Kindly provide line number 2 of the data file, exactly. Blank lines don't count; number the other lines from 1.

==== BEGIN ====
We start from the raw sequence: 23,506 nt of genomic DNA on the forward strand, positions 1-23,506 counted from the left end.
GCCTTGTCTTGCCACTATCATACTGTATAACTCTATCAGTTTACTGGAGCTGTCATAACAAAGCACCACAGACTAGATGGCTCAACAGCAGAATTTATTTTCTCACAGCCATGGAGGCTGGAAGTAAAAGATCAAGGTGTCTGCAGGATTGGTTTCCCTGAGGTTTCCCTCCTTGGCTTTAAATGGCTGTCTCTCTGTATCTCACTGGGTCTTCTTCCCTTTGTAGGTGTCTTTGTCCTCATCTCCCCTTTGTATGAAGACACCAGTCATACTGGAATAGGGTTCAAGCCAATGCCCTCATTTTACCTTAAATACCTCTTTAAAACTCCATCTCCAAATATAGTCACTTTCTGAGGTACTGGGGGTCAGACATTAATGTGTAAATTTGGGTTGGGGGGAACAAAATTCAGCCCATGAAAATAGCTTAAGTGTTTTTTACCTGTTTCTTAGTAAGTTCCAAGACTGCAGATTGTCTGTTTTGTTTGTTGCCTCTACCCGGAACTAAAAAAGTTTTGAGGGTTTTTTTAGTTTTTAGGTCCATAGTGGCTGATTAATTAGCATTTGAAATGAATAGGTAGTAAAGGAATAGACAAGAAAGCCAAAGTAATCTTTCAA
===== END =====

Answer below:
GCCTTGTCTTGCCACTATCATACTGTATAACTCTATCAGTTTACTGGAGCTGTCATAACAAAGCACCACAGACTAGATGGCTCAACAGCAGAATTTATTTTCTCACAGCCATGGAGGCTGGAAGTAAAAGATCAAGGTGTCTGCAGGATTGGTTTCCCTGAGGTTTCCCTCCTTGGCTTTAAATGGCTGTCTCTCTGTATCTCACTGGGTCTTCTTCCCTTTGTAGGTGTCTTTGTCCTCATCTCCCCTTTGTATGAAGACACCAGTCATACTGGAATAGGGTTCAAGCCAATGCCCTCATTTTACCTTAAATACCTCTTTAAAACTCCATCTCCAAATATAGTCACTTTCTGAGGTACTGGGGGTCAGACATTAATGTGTAAATTTGGGTTGGGGGGAACAAAATTCAGCCCATGAAAATAGCTTAAGTGTTTTTTACCTGTTTCTTAGTAAGTTCCAAGACTGCAGATTGTCTGTTTTGTTTGTTGCCTCTACCCGGAACTAAAAAAGTTTTGAGGGTTTTTTTAGTTTTTAGGTCCATAGTGGCTGATTAATTAGCATTTGAAATGAATAGGTAGTAAAGGAATAGACAAGAAAGCCAAAGTAATCTTTCAA